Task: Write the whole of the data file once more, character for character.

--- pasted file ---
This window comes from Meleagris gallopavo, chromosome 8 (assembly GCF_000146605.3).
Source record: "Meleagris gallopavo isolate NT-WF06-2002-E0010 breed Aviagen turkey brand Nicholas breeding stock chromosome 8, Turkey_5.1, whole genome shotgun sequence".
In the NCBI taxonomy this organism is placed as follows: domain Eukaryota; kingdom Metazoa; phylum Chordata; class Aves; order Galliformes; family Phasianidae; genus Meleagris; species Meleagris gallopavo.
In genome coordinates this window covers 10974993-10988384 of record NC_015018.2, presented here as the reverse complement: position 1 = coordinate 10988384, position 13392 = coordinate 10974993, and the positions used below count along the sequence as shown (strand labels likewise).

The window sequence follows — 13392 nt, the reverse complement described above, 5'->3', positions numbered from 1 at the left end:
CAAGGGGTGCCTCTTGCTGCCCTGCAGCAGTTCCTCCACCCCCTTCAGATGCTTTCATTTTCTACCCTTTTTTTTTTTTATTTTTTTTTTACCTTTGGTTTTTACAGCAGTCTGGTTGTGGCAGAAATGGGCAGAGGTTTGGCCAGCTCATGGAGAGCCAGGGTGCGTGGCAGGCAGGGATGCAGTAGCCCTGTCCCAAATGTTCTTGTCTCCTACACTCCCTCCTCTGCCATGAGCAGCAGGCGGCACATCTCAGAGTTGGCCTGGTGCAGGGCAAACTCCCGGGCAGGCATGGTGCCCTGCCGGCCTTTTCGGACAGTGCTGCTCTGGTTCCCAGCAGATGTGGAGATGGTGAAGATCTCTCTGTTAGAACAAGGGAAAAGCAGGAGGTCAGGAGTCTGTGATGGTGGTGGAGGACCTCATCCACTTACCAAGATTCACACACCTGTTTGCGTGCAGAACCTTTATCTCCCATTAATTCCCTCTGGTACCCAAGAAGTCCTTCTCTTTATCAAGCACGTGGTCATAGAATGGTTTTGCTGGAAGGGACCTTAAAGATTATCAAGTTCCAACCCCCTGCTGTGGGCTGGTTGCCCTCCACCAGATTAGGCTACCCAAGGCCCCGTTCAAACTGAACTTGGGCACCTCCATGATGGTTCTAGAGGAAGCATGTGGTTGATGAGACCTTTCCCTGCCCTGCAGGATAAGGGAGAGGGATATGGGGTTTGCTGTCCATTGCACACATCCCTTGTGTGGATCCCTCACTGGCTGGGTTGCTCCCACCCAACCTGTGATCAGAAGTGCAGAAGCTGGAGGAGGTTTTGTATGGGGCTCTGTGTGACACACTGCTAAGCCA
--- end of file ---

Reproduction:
This window comes from Meleagris gallopavo, chromosome 8 (assembly GCF_000146605.3).
Source record: "Meleagris gallopavo isolate NT-WF06-2002-E0010 breed Aviagen turkey brand Nicholas breeding stock chromosome 8, Turkey_5.1, whole genome shotgun sequence".
In the NCBI taxonomy this organism is placed as follows: domain Eukaryota; kingdom Metazoa; phylum Chordata; class Aves; order Galliformes; family Phasianidae; genus Meleagris; species Meleagris gallopavo.
In genome coordinates this window covers 10974993-10988384 of record NC_015018.2, presented here as the reverse complement: position 1 = coordinate 10988384, position 13392 = coordinate 10974993, and the positions used below count along the sequence as shown (strand labels likewise).

The window sequence follows — 13392 nt, the reverse complement described above, 5'->3', positions numbered from 1 at the left end:
CAAGGGGTGCCTCTTGCTGCCCTGCAGCAGTTCCTCCACCCCCTTCAGATGCTTTCATTTTCTACCCTTTTTTTTTTTTATTTTTTTTTTACCTTTGGTTTTTACAGCAGTCTGGTTGTGGCAGAAATGGGCAGAGGTTTGGCCAGCTCATGGAGAGCCAGGGTGCGTGGCAGGCAGGGATGCAGTAGCCCTGTCCCAAATGTTCTTGTCTCCTACACTCCCTCCTCTGCCATGAGCAGCAGGCGGCACATCTCAGAGTTGGCCTGGTGCAGGGCAAACTCCCGGGCAGGCATGGTGCCCTGCCGGCCTTTTCGGACAGTGCTGCTCTGGTTCCCAGCAGATGTGGAGATGGTGAAGATCTCTCTGTTAGAACAAGGGAAAAGCAGGAGGTCAGGAGTCTGTGATGGTGGTGGAGGACCTCATCCACTTACCAAGATTCACACACCTGTTTGCGTGCAGAACCTTTATCTCCCATTAATTCCCTCTGGTACCCAAGAAGTCCTTCTCTTTATCAAGCACGTGGTCATAGAATGGTTTTGCTGGAAGGGACCTTAAAGATTATCAAGTTCCAACCCCCTGCTGTGGGCTGGTTGCCCTCCACCAGATTAGGCTACCCAAGGCCCCGTTCAAACTGAACTTGGGCACCTCCATGATGGTTCTAGAGGAAGCATGTGGTTGATGAGACCTTTCCCTGCCCTGCAGGATAAGGGAGAGGGATATGGGGTTTGCTGTCCATTGCACACATCCCTTGTGTGGATCCCTCACTGGCTGGGTTGCTCCCACCCAACCTGTGATCAGAAGTGCAGAAGCTGGAGGAGGTTTTGTATGGGGCTCTGTGTGACACACTGCTAAGCCA